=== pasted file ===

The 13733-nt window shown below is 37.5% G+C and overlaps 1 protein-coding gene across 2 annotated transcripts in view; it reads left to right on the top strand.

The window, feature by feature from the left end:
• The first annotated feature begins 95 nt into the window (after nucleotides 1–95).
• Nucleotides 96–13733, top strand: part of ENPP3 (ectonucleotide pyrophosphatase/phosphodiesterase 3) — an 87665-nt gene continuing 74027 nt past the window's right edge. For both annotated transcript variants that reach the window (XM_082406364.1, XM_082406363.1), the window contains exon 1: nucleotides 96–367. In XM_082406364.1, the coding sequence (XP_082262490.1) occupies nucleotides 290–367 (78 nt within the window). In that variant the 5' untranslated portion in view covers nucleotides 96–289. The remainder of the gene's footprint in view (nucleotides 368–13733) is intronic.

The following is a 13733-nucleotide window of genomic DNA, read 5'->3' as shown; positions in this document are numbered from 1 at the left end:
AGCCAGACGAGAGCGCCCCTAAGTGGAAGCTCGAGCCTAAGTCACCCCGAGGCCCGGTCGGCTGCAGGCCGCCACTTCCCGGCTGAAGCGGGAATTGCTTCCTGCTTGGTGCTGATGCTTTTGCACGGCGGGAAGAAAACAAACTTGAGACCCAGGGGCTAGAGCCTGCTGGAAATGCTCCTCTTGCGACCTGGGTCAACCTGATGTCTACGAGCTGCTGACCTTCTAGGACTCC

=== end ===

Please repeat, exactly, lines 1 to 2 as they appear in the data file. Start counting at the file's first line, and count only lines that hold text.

The 13733-nt window shown below is 37.5% G+C and overlaps 1 protein-coding gene across 2 annotated transcripts in view; it reads left to right on the top strand.

The window, feature by feature from the left end: